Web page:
Bush hints he's ready to cripple `evil axis'

Harsh talk in speech suggests next targets

January 31, 2002|By Mark Matthews | Mark Matthews,SUN NATIONAL STAFF

WASHINGTON - President Bush's description of Iran, Iraq and North Korea as an "axis of evil" put those countries - and America's allies - on notice that he is determined to blunt the danger they pose, possibly with military force, officials said yesterday.

The administration gave no sign that Bush has settled on a specific plan of action - military or diplomatic - to force the three regimes to abandon their chemical, biological and nuclear weapons programs and their links to a sprawling underworld of terror.

"The president is not going to indicate to them what he is going to do," White House spokesman Ari Fleischer said, but he "will be deliberative in anything he does."

Bush's sharp words sent a note of urgency throughout the government.

"You'll see an energetic shift in emphasis and in direction," said Richard Perle, a former Pentagon official who is on the advisory Defense Policy Board.

Speaking about the three nations in his State of the Union address Tuesday night, Bush said, "States like these, and their terrorist allies, constitute an axis of evil, arming to threaten the peace of the world. By seeking weapons of mass destruction, these regimes pose a grave and growing danger."

The president's speech expanded the war on terror, merging the threat posed by international terrorist networks with the danger of three nations that have sought to acquire weapons of mass destruction and that have long been hostile to the United States and its key allies.

Not only do Iraq, Iran and North Korea threaten their neighbors and U.S. forces, the president said, but each also could arm terrorist groups, vastly escalating the threat.

"The world has to understand the potential for not thousands of people to be killed, but for tens of thousands of people to be killed," Defense Secretary Donald H. Rumsfeld told reporters yesterday.

Bush's words carried an echo of Ronald Reagan's 1983 speech labeling the former Soviet Union an "evil empire" - a term that set the tone for his administration's dealings with the Kremlin until the emergence of a reformist leader, Mikhail S. Gorbachev.

Iraq, Iran and North Korea don't resemble the Axis powers of World War II, as Germany, Japan and Italy were known when they joined together. North Korea has supplied weapons technology to Iran, but Iran and Iraq fought a nearly decade-long war against each other and still view each other with deep suspicion.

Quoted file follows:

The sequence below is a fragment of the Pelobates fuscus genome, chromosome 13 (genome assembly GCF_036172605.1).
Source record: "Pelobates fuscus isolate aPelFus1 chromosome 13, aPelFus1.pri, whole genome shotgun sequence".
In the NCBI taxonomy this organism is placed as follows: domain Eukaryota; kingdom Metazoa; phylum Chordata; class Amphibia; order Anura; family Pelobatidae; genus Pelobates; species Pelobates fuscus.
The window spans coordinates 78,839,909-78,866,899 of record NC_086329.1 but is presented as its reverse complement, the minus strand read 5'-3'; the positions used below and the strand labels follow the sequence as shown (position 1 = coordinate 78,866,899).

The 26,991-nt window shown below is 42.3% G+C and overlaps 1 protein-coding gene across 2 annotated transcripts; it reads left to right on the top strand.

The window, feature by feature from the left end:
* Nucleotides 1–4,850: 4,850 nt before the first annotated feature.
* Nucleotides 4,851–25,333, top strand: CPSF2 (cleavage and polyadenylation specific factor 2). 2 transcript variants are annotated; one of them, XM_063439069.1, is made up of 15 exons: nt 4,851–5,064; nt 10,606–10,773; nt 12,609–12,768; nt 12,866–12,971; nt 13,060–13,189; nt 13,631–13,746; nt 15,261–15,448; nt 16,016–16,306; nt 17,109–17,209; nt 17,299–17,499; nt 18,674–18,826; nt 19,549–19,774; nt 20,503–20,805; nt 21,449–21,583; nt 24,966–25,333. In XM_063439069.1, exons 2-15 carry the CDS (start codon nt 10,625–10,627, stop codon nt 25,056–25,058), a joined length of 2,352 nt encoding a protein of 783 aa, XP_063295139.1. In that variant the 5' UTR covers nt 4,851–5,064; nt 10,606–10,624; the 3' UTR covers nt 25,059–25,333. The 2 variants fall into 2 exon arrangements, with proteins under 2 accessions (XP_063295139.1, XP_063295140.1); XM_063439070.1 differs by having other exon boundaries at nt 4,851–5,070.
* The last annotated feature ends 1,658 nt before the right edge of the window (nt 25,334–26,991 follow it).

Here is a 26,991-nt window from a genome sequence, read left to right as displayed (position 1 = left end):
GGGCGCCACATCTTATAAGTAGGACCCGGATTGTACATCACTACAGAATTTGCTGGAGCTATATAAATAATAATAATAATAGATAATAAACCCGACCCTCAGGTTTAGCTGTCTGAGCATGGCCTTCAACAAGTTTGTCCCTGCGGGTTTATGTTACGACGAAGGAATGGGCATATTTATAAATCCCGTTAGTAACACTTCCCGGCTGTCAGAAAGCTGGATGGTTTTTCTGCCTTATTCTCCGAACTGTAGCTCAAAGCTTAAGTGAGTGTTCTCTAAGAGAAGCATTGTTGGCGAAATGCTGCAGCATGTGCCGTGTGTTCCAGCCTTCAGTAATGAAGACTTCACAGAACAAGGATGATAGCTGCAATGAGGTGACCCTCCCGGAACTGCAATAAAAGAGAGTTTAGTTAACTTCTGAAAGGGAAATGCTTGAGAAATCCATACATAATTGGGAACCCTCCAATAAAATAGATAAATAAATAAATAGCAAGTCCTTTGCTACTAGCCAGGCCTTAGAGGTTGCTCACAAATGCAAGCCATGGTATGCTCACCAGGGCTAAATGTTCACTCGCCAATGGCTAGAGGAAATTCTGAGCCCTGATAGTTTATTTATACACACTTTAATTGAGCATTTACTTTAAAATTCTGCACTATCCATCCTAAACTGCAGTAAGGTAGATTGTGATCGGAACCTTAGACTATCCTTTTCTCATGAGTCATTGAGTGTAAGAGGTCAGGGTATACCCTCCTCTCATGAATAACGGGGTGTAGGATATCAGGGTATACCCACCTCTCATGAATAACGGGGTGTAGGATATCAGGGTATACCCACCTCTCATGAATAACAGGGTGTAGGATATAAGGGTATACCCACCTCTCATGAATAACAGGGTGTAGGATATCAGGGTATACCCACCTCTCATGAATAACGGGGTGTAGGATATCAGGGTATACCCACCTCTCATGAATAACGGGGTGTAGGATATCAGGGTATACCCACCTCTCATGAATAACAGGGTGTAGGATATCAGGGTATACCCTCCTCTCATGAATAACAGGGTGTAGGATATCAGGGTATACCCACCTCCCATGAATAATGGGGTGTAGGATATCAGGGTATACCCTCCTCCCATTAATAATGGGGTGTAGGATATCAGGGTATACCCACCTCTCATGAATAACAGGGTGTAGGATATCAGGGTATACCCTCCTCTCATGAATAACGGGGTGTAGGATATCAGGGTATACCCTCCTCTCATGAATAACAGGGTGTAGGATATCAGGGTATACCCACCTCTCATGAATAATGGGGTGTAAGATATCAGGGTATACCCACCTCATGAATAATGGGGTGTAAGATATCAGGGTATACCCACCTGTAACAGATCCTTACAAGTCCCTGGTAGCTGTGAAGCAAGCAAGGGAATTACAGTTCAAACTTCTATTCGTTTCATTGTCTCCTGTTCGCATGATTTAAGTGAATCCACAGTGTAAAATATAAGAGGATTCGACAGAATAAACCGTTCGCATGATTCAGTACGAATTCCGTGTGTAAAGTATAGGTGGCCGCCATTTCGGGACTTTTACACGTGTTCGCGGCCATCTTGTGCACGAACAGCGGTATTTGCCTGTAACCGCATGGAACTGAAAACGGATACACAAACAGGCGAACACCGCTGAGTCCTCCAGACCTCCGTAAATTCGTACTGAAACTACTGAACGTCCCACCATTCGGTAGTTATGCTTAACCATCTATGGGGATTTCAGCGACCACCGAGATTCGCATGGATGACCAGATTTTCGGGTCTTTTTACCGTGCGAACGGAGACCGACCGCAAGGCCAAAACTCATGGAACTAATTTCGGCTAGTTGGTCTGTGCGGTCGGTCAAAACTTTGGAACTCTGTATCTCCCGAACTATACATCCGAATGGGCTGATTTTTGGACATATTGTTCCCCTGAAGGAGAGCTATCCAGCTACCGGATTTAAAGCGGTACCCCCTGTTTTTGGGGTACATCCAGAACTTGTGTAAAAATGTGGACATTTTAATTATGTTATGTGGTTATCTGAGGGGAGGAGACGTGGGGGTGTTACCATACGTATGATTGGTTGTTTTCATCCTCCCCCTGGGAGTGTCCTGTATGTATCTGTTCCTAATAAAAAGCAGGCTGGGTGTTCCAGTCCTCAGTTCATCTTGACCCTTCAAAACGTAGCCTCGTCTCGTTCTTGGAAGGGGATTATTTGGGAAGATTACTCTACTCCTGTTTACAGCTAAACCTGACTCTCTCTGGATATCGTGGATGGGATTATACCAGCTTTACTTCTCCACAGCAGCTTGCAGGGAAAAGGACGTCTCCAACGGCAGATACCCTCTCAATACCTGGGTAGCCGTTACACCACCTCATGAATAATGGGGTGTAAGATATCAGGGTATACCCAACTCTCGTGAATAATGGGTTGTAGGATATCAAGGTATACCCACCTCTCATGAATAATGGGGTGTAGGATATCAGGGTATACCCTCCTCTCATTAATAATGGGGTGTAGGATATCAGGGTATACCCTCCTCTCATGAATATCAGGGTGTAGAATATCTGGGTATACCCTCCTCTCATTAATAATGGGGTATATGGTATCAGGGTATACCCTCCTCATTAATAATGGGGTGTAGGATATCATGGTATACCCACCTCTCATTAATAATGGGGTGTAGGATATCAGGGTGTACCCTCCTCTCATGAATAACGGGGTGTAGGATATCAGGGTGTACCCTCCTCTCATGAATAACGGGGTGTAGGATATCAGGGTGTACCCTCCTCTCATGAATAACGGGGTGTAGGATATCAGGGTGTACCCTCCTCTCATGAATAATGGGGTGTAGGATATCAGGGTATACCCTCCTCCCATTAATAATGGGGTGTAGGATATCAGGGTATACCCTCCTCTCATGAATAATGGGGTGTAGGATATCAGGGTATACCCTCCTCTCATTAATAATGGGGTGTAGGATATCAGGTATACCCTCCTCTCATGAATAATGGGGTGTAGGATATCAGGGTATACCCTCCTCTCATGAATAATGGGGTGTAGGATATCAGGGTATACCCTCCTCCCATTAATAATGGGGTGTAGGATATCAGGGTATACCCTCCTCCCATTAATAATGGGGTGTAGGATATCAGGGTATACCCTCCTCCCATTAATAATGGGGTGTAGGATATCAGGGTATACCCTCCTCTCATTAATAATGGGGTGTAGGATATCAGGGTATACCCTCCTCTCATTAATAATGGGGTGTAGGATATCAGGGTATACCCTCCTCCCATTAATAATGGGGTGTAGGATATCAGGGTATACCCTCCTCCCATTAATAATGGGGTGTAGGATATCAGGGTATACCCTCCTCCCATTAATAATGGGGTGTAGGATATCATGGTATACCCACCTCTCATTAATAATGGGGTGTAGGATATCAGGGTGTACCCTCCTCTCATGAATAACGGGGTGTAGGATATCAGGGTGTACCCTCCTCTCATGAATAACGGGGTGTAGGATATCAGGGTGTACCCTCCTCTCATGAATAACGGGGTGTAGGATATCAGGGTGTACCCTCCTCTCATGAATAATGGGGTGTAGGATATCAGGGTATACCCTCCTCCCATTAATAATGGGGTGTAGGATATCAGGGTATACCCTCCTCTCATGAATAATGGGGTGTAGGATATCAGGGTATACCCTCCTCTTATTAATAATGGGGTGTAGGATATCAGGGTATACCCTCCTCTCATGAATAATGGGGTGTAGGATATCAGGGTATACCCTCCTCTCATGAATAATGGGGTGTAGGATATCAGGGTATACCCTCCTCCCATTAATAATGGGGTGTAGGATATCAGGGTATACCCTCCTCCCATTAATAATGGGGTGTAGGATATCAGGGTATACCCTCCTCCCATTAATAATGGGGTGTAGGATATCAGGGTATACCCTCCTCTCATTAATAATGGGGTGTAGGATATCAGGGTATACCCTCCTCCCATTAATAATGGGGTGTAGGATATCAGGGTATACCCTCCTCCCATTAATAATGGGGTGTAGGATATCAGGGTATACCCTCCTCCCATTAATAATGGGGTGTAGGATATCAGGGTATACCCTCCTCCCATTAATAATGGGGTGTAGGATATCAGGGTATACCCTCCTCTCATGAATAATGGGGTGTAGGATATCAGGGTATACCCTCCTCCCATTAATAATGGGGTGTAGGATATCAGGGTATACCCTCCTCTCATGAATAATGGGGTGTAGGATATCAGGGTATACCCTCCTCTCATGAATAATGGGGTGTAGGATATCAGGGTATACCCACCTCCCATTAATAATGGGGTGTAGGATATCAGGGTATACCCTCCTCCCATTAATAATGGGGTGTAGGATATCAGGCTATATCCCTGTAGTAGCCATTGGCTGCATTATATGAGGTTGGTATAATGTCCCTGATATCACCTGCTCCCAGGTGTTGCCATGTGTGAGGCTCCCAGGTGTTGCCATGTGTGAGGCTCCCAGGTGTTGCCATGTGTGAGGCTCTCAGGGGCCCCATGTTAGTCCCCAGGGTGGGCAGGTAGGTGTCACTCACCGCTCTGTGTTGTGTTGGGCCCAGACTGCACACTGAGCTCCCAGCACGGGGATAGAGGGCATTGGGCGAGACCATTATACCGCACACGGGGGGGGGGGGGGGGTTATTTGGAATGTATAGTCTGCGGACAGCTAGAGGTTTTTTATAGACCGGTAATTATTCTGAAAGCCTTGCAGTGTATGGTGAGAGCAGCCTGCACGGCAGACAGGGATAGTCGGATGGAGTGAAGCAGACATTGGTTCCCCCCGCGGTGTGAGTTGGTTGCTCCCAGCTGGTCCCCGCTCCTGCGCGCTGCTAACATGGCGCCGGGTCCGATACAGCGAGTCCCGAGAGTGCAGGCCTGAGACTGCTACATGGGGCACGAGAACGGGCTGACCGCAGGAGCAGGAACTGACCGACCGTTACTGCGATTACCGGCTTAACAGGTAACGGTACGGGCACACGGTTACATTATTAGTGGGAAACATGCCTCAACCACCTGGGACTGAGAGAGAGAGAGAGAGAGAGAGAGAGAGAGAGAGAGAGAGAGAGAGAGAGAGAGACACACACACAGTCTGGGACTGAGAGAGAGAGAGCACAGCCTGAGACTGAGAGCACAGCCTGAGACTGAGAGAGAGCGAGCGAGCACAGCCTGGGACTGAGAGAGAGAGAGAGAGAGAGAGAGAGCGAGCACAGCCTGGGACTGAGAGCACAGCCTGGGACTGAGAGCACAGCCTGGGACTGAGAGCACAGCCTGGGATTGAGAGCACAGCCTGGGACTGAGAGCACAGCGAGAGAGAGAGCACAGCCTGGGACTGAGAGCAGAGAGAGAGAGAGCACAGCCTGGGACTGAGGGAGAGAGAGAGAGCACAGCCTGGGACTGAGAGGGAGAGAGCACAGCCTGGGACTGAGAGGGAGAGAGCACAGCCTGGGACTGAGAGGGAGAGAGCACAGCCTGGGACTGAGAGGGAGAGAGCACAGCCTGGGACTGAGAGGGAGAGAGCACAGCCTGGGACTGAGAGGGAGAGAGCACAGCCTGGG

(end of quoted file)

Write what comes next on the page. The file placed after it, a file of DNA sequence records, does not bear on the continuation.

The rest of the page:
The nations' similarities are perhaps outweighed by their differences.

North Korea is an isolationist, impoverished Stalinist regime with few sources of income other than the export of weapons.

Iran is a partially democratic Islamic state whose hard-line clerics hold ultimate power.

Iraq has a repressive, secular dictatorship ruling over a diverse population of Shiite and Sunni Muslims and Kurds. Iraq and Iran are major oil exporters.

Lumping the three together, as Bush did, might be counterproductive, said Anthony Cordesman, a national security specialist at the Center for Strategic and International Studies.

The "axis" term "may play well inside the U.S., but it will play very badly indeed outside it," he said.

Bush has little support among allies for taking military action against Iraq and "absolutely no allies for dealing with Iran except Israel," Cordesman said. Even U.S. sanctions imposed on Iran have caused a rift with Europe.

The president's tough language Tuesday night will make it "far harder to get people mobilized to deal with any one country," he said.

Iran's hard-liners will have an excuse to view the United States as hostile and might be less likely to sit passively if the United States attacks Iraq, he said.

Until recently, the United States treated the three nations differently.

Iraq is the target of stiff United Nations-imposed economic sanctions and recurrent air strikes by U.S. and British forces policing "no-fly zones" in the northern and southern portions of the country.

Implementation of a deal with North Korea stalled when the Bush administration took office and because, administration officials say, Pyongyang refuses to divulge the full extent of its nuclear weapons program. But the United States is willing to support in principle the construction of a costly civilian nuclear reactor and to enter talks aimed at curbing North Korea's export of missile technology.

As the Bush administration launched its war on Afghanistan, officials praised neighboring Iran for its cooperation. In recent weeks, however, Iran caused alarm in Washington by trying to carve out a sphere of influence in Afghanistan just as a new pro-Western government began to take shape.

Iran also angered the Bush administration by trying to smuggle a boatload of sophisticated weapons to the Palestinian Authority.

Of the three countries, Iraq appears to be the most likely target of eventual military action; a drumbeat for war has been building for months on Capitol Hill and among hard-liners in Washington think tanks. Bush has warned Saddam Hussein that he will "find out" the consequences of refusing to allow U.N. weapons inspectors back into the country.

Getting each country to abandon weapons of mass destruction without taking military action will require strong cooperation from Russia. A former ally of North Korea, Russia has sold weapons and allowed smuggling of dangerous technology to Iran and has been Iraq's strongest ally on the U.N. Security Council, officials say.

Emergence of Russian cooperation has been slow. "There's still a lot of [Russian] behavior we can't accept," a senior administration official said.

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